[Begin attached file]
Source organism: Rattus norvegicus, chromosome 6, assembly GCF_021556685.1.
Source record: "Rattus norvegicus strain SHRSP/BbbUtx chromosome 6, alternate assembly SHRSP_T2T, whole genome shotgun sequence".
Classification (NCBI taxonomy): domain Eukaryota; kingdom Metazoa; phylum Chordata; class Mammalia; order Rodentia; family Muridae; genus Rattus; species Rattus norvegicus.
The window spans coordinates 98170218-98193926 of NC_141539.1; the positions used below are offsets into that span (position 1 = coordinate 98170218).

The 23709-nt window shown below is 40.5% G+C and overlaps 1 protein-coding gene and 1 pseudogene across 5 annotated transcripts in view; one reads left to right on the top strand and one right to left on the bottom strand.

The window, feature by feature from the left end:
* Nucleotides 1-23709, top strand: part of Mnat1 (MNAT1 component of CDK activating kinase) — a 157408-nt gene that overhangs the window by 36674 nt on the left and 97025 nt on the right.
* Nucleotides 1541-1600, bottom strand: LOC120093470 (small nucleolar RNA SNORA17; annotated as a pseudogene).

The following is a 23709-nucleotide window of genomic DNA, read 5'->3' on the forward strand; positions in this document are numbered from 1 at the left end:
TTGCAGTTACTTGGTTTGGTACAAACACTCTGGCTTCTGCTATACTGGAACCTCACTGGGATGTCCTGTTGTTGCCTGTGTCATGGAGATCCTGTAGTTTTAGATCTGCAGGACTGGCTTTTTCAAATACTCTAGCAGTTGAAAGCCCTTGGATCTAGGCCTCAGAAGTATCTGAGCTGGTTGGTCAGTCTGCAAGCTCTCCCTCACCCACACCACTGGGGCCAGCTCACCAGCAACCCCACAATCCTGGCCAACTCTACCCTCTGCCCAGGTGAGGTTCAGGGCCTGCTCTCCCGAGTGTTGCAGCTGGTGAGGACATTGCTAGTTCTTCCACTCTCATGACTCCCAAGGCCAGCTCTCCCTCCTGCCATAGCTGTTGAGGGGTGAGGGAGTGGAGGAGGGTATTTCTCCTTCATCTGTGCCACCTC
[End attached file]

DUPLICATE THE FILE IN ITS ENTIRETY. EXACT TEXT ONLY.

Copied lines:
Source organism: Rattus norvegicus, chromosome 6, assembly GCF_021556685.1.
Source record: "Rattus norvegicus strain SHRSP/BbbUtx chromosome 6, alternate assembly SHRSP_T2T, whole genome shotgun sequence".
Classification (NCBI taxonomy): domain Eukaryota; kingdom Metazoa; phylum Chordata; class Mammalia; order Rodentia; family Muridae; genus Rattus; species Rattus norvegicus.
The window spans coordinates 98170218-98193926 of NC_141539.1; the positions used below are offsets into that span (position 1 = coordinate 98170218).

The 23709-nt window shown below is 40.5% G+C and overlaps 1 protein-coding gene and 1 pseudogene across 5 annotated transcripts in view; one reads left to right on the top strand and one right to left on the bottom strand.

The window, feature by feature from the left end:
* Nucleotides 1-23709, top strand: part of Mnat1 (MNAT1 component of CDK activating kinase) — a 157408-nt gene that overhangs the window by 36674 nt on the left and 97025 nt on the right.
* Nucleotides 1541-1600, bottom strand: LOC120093470 (small nucleolar RNA SNORA17; annotated as a pseudogene).

The following is a 23709-nucleotide window of genomic DNA, read 5'->3' on the forward strand; positions in this document are numbered from 1 at the left end:
TTGCAGTTACTTGGTTTGGTACAAACACTCTGGCTTCTGCTATACTGGAACCTCACTGGGATGTCCTGTTGTTGCCTGTGTCATGGAGATCCTGTAGTTTTAGATCTGCAGGACTGGCTTTTTCAAATACTCTAGCAGTTGAAAGCCCTTGGATCTAGGCCTCAGAAGTATCTGAGCTGGTTGGTCAGTCTGCAAGCTCTCCCTCACCCACACCACTGGGGCCAGCTCACCAGCAACCCCACAATCCTGGCCAACTCTACCCTCTGCCCAGGTGAGGTTCAGGGCCTGCTCTCCCGAGTGTTGCAGCTGGTGAGGACATTGCTAGTTCTTCCACTCTCATGACTCCCAAGGCCAGCTCTCCCTCCTGCCATAGCTGTTGAGGGGTGAGGGAGTGGAGGAGGGTATTTCTCCTTCATCTGTGCCACCTC